That same year, Mathieu’s own comics broke through spectacularly thanks to his brain-scrambling graphic novel L’Origine (‘The Origin’, 1990, above), winner of the debut album of the year and the first of what would become Julius Corentin Acquesfacques: Prisoner of Dreams, a sporadic series of six albums in twenty-three years. One of the many diligent clerks in the dour, bureaucratic Ministry of Humour, Acquesfacqes is baffled to receive previous pages torn out from the very album we are reading recounting his exploits. Amid mounting paranoia, he realises he is not leading his own life. His whole existence is being published on a printing press and written and drawn in another, higher dimension, as the readers know by Mathieu himself.
When our puzzled hero looks up the title ‘Origin’ in his world’s dictionary, the word is missing. He cannot have an origin because he was never born, he was never a child, he is a creation, a character in a comic. “If one day I have to draw his belly, you’ll see he doesn’t have a navel. He only comes from me.” This also explains why there are neither women in this two-dimensional storyworld, “nor trees, nor anything embodying the real world. My characters are concepts. They must accept their status of ink and paper. I distance myself from reality. I play with story-telling codes, I recreate the world of my dreams… of which I’m the master.” In a further twist, Mathieu disrupts time and sequence by cutting out one central panel on pages 37 and 38 of L’Origine, leaving a blank space for us and the character to see ahead through page 37 to the equivalent panel on page 39, and then on page 38 back to the previous panel on page 36. Then in one closing twist, on page 42, supposedly the last page, we see Acquesfacques receive the impossible, the following page 43, a page from his immediate future, which is being set on fire and threatens to incinerate these hapless characters and their universe.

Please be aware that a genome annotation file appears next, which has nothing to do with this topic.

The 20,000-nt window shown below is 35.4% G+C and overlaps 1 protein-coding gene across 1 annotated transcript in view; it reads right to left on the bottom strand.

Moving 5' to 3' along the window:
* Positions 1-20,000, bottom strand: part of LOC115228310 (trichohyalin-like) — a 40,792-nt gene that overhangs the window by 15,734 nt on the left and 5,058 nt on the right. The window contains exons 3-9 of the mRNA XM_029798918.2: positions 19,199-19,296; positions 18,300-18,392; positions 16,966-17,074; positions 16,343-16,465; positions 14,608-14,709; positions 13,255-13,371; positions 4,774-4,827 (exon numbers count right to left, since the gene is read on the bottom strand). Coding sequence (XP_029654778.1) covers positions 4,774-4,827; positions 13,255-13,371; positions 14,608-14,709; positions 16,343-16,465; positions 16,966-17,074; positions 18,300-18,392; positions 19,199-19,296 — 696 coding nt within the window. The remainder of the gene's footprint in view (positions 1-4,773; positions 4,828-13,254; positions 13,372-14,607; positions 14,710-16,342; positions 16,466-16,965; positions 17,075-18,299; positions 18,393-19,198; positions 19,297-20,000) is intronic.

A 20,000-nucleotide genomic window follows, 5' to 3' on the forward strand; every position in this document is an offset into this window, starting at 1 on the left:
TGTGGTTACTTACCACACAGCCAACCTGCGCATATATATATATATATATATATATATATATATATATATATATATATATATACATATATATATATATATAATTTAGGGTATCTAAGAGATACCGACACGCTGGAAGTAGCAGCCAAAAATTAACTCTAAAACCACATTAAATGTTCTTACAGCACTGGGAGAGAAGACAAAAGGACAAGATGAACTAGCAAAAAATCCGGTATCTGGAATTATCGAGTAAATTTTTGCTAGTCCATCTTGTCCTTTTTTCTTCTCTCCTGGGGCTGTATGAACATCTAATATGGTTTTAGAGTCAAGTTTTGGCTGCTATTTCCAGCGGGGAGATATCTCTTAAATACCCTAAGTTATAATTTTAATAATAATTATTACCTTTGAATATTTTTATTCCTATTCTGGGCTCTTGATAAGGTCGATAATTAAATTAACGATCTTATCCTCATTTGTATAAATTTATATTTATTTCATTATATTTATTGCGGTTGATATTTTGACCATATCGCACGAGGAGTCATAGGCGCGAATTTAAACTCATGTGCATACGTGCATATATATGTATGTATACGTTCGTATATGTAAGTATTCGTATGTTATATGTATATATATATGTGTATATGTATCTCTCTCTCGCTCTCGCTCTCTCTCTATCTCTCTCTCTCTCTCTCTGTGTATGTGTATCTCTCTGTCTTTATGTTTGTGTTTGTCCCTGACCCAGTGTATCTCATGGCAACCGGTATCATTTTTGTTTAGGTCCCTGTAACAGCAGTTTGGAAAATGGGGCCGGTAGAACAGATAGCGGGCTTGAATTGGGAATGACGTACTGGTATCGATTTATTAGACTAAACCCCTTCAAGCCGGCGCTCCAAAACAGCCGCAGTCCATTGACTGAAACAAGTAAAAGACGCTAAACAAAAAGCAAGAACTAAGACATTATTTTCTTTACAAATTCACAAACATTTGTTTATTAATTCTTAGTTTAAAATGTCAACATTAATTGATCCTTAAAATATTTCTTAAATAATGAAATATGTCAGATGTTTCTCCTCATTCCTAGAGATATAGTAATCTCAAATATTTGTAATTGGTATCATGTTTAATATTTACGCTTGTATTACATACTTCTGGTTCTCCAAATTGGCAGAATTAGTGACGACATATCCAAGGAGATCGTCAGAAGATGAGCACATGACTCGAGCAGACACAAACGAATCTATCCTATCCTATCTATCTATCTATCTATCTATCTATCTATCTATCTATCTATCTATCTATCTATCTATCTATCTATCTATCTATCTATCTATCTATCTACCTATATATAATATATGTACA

In La Qu… (or ‘The Wh…), Acquesfacques falls from his bed and wakes up from what was presumably a dream, only to find himself soon imprisoned in yet another dream, awakening to another and then another dream-within-a-dream. Along the way, he gains access to dimensions from which he is normally excluded, whether dropping into the photographed studio of Mathieu himself at his drawing board, burning page 42 from the previous album, or finally discovering the mysterious ‘Qu…’, namely ‘Quadrichromie’ or four-colour reproduction, a weird notion totally alien to an inhabitant of an entirely black-and-white world. Bizarrely, for a character conscious of being a manipulated creation, a puppet on a string, Acquesfacques is our omniscient first-person narrator recounting in flashback escapades he could only have experienced as vivid, lucid dreams. Logic does not have to apply in these realms of ideas, or alternative planes of existence, where things are seldom what they seem and hardly anything can be taken for granted.